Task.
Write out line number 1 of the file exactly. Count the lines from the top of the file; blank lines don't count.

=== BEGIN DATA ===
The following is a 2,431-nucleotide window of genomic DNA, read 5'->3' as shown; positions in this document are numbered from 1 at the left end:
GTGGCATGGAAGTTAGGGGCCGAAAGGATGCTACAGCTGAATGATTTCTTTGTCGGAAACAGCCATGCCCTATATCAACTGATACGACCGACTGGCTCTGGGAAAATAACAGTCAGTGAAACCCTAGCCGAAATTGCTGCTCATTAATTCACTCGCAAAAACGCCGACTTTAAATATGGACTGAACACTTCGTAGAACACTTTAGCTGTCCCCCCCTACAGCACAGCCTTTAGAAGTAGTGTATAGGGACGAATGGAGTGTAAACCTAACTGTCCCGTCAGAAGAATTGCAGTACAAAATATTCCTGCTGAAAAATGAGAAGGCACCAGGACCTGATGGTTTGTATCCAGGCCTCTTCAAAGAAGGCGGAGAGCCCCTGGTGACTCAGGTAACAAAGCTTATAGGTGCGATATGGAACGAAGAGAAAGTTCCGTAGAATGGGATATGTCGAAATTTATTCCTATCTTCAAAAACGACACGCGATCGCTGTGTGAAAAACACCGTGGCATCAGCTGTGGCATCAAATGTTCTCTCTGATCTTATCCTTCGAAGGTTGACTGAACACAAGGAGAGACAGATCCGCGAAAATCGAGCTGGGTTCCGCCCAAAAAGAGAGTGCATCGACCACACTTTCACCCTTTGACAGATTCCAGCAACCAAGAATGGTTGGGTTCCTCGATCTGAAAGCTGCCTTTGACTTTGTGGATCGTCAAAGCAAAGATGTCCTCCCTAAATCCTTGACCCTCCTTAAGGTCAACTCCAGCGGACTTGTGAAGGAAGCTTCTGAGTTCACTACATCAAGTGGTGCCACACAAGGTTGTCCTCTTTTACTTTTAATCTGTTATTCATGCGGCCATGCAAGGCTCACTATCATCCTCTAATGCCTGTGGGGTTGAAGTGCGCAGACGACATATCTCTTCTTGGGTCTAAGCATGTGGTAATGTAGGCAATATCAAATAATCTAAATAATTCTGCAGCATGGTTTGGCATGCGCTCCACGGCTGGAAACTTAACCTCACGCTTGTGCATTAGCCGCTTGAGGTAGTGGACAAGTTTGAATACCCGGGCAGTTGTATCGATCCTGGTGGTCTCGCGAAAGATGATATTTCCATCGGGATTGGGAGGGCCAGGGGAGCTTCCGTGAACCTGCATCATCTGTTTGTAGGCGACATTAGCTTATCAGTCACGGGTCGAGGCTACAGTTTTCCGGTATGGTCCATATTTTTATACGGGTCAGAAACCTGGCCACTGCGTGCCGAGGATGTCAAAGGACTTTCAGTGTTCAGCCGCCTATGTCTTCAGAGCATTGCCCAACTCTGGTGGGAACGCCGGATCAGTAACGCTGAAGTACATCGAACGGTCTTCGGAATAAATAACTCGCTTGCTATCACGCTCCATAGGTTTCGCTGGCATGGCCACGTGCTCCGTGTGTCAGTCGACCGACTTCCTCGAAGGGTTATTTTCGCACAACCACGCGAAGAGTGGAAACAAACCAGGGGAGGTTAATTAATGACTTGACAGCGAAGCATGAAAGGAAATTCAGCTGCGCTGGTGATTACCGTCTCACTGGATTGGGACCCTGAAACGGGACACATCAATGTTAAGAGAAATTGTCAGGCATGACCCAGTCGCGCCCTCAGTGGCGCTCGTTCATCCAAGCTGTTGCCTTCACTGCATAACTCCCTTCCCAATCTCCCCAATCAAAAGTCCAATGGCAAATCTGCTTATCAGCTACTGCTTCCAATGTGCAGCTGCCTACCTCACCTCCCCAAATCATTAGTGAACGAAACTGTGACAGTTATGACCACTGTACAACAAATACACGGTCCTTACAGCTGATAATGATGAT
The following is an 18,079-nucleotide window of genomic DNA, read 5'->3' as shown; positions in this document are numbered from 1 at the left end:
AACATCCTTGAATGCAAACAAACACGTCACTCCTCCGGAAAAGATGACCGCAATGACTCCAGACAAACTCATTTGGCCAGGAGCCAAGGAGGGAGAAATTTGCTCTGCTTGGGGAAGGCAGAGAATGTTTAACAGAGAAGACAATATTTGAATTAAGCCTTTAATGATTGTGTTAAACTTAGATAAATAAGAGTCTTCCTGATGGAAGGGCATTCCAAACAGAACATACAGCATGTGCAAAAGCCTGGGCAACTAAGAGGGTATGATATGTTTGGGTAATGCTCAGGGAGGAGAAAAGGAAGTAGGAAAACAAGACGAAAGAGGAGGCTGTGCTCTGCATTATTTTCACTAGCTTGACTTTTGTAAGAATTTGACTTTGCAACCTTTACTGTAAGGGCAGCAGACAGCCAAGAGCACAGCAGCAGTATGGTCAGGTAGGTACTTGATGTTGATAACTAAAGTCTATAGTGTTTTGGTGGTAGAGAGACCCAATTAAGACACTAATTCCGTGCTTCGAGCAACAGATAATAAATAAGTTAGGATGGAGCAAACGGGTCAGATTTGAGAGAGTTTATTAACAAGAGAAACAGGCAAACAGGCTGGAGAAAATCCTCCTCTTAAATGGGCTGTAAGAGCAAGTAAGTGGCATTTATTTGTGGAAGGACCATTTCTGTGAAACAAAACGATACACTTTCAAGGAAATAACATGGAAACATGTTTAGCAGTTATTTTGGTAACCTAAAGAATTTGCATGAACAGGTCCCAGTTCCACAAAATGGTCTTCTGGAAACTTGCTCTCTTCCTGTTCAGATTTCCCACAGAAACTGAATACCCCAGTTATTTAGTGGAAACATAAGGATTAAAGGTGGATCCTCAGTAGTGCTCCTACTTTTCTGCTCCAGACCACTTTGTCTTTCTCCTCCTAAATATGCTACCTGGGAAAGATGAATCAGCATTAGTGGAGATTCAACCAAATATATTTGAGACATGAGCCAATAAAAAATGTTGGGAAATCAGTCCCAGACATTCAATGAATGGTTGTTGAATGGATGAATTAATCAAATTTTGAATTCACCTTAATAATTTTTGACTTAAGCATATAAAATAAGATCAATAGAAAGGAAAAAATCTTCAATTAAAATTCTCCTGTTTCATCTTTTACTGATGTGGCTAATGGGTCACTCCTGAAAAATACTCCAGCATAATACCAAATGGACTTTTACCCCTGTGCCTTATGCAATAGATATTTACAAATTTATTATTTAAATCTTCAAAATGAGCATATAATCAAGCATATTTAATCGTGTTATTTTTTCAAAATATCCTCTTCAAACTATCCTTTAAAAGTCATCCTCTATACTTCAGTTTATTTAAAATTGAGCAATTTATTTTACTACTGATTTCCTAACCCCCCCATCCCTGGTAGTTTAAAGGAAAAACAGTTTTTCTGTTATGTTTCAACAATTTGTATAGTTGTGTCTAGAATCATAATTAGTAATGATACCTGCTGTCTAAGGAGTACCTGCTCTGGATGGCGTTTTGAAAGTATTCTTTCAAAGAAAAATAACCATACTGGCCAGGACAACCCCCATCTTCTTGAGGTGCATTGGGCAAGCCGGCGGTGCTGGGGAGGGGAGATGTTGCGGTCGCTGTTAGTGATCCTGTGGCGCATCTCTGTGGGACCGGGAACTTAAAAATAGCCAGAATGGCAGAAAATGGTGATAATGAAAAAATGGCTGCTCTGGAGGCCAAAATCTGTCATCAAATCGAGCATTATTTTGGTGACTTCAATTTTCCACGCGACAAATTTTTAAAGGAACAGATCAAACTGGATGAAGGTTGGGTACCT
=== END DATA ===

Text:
The following is a 2,431-nucleotide window of genomic DNA, read 5'->3' as shown; positions in this document are numbered from 1 at the left end: